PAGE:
Trade show booth of Earnest Sewn
If any apparel segment is in serious flux right now, it’s the denim industry. First, there’s the shake-up in leadership taking place: Marithe and Francois Girbaud has named a new CEO, Simone Mantura. Scott Morrison, who had left the denim brand Earnest Sewn 2 months ago, is now back in the game as the global CEO of Evisu (outside of Japan). Originally, Morrison was the co-founder of Paper, Denim, Cloth, and then Earnest Sewn -both relatively smaller denim brands than the more established Evisu, which over the years has gotten lost in the denim mire of brands.
Then there’s the trade shows: The top denim trade show, which is arguably Bread & Butter, left Barcelona and is now back in it’s hometown of Berlin and will showcase at a new location at the Tempelhof on July 1-3. To compound things, we just wrapped up our Denim Section of our North American Youth Culture Study 2009, and from a youth perspective, some of these top-end denim brand changes make little to no difference at all, according to new trends determining brand preferences and spending patterns within this new generation of consumers.
Basically, there are several different directions going on here.
The interesting aspect about denim is that it often acts a barometer of trends and opportunities as well as an indicator of where the marketplace is taking the greatest hit. As we’ve noted in many stories on Label Networks, the premium denim market has had the greatest decline during the recession as less people are willing to spend premium prices, i.e. $150 for a pair of denim jeans. Among 13-25-year-olds however, while denim is extremely important, the percentages are not high among those who do spend such premium prices. It should be noted, that often when denim is discussed, the primary markets covered in media tend to be premium denim and denim purchased by older demographics, namely 33-45-year-olds and predominately male. Younger demographics and their denim preferences and purchasing patterns rarely get as much attention. It is in this category however, where the market remains at its strongest, especially among females.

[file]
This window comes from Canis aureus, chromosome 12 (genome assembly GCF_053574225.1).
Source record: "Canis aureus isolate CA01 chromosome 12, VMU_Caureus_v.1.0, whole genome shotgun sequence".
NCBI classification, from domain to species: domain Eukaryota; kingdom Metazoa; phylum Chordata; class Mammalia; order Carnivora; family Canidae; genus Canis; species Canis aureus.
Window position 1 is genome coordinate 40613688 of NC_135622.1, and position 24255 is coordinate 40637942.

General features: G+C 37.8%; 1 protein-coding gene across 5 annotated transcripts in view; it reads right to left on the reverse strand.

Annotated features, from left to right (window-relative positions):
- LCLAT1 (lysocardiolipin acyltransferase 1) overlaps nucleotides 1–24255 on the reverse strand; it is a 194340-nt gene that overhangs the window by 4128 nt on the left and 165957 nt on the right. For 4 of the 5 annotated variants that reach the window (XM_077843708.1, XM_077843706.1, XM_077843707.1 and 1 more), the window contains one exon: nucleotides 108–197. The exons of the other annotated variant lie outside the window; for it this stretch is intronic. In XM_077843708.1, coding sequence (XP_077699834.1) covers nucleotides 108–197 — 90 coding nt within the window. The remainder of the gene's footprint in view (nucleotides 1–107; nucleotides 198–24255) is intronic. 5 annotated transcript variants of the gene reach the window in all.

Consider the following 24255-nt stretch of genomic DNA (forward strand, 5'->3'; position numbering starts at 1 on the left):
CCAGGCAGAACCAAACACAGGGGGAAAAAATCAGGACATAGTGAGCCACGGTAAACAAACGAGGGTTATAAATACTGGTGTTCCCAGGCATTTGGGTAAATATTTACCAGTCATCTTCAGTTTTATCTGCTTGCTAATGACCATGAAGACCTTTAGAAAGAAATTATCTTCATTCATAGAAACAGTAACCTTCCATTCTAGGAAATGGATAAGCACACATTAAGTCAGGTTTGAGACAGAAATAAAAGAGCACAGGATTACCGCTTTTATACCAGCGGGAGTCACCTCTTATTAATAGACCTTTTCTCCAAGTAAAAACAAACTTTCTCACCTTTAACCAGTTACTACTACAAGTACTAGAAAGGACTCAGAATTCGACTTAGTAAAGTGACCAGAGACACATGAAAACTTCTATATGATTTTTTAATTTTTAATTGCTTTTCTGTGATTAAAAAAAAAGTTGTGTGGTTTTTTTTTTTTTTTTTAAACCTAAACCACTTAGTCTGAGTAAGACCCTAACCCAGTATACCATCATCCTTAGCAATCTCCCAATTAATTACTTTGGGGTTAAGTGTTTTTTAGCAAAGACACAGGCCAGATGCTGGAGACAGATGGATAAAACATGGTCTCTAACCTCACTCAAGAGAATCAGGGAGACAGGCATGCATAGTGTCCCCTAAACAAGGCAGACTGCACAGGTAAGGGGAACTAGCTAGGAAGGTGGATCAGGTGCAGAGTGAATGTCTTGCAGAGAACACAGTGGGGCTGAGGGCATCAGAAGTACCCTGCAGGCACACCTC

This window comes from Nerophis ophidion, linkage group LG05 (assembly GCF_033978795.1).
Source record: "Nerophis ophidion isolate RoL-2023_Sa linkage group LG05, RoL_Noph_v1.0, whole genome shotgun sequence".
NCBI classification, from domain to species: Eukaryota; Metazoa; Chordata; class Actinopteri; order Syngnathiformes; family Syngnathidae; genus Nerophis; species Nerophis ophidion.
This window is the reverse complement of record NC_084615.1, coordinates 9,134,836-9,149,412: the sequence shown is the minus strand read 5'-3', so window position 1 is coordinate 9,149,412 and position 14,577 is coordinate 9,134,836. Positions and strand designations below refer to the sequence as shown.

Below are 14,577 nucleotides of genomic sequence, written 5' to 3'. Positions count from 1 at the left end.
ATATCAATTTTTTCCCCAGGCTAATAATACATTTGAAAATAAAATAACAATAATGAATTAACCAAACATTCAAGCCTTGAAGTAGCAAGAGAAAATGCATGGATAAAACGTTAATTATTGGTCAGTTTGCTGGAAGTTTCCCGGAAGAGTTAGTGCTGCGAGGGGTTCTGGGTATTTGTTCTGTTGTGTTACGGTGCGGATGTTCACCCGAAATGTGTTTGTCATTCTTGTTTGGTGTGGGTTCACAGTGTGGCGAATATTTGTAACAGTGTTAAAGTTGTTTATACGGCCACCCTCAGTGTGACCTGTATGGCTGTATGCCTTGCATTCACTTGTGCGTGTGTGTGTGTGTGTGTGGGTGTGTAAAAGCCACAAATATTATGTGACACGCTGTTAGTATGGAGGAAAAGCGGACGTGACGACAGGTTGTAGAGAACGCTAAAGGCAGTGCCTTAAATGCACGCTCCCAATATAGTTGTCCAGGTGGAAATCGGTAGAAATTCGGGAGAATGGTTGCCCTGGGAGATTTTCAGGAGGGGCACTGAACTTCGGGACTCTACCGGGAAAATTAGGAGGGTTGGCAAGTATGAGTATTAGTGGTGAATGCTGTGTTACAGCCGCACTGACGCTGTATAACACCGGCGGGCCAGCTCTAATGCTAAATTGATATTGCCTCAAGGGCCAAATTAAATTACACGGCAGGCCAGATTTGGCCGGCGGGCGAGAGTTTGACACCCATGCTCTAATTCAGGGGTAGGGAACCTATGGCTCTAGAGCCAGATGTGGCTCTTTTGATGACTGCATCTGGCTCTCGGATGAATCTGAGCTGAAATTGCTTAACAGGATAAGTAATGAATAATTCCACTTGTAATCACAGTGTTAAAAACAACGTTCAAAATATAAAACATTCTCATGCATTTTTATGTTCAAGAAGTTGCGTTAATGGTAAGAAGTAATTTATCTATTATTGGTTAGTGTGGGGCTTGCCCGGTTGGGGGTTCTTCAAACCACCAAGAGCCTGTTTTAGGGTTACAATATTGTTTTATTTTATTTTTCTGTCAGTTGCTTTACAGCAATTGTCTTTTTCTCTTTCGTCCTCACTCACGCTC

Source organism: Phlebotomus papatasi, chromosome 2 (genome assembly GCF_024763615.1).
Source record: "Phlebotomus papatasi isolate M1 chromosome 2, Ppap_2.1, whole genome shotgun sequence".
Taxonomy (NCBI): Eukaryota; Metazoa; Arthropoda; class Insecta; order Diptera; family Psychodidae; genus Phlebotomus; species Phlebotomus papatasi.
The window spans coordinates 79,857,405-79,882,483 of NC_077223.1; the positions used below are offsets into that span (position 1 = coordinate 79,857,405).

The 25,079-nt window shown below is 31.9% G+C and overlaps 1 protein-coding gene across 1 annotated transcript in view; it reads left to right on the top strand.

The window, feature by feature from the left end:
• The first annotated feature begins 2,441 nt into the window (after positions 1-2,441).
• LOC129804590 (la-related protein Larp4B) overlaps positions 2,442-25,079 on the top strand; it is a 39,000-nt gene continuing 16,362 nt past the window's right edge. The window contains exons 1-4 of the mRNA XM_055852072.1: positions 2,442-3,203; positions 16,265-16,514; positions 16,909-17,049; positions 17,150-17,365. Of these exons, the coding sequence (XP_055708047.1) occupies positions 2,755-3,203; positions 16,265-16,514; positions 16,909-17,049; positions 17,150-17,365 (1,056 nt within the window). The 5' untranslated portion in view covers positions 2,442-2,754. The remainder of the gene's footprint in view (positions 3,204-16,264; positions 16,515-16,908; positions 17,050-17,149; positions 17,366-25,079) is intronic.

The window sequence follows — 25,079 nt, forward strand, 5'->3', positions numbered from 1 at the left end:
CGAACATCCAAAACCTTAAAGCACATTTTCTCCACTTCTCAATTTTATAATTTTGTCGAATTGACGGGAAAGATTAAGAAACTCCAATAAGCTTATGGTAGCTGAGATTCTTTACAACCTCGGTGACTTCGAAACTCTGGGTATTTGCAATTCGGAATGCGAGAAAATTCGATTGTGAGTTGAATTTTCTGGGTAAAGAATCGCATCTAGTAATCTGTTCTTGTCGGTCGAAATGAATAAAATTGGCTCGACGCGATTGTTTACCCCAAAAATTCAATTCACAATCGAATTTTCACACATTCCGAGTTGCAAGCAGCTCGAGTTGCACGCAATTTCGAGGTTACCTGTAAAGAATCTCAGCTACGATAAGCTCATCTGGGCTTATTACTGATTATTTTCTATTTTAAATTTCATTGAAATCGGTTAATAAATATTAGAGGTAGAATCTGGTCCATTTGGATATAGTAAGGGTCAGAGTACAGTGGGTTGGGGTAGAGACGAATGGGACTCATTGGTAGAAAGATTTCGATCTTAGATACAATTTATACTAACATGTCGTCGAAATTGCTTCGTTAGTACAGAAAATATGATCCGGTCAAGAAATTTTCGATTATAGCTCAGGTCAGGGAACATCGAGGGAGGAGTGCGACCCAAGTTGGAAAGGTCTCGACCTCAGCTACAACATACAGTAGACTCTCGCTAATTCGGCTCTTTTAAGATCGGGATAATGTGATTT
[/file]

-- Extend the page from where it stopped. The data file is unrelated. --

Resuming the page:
Denim is also very important within our North American Youth Culture Study because it represents the quintessential Americana fashion statement and in many different forms. Denim is often at the vortex of defining new trends in lifestyle just by what’s moving in or out of popularity. One thing that is going for denim right now, for example, is the resurgence of authentic or heritage brands and the growing popularity of what were once utilitarian brands. Popularity in various styles also account for the increase for certain denim brands with the revival of denim cut-offs, denim skirts, boyfriend jeans, and the ongoing favorites–skinny denim among younger demographics. The other interesting aspect of denim is the increasing number of new top favorite brands indicating that the marketplace is moving niche. What this means is that one top brand no longer dominates in as high of percentages as before, and opportunity exists for other brands to move into denim (especially women’s denim). Many smaller brands are also realizing that to have a denim line is almost essential today in terms of having a complete collection and being taken seriously by specialty boutiques and top retailers. Some of these newer brands to denim are taking over very strong niche segments.
Overall, top brands have shifted greatly in the last 6 months, and spending patterns and frequency changes have re-shaped the size of market for one of the world’s largest denim demographics, which is youth culture in North America.
While the top mainstream fashion news in denim remains the same old stories -who’s leaving what brand to take over another -another very real story is which old and new brands are making the greatest impact on specific demographics, what style/color/wash/silhouette trends are having the most impact now and in the future, and how changes in spending patterns are re-creating a new denim marketplace altogether.
To read more on Denim and Youth Culture email email@example.com. The Denim section in Label Networks’ North American Youth Culture Study 2009 is the largest completed since 2000.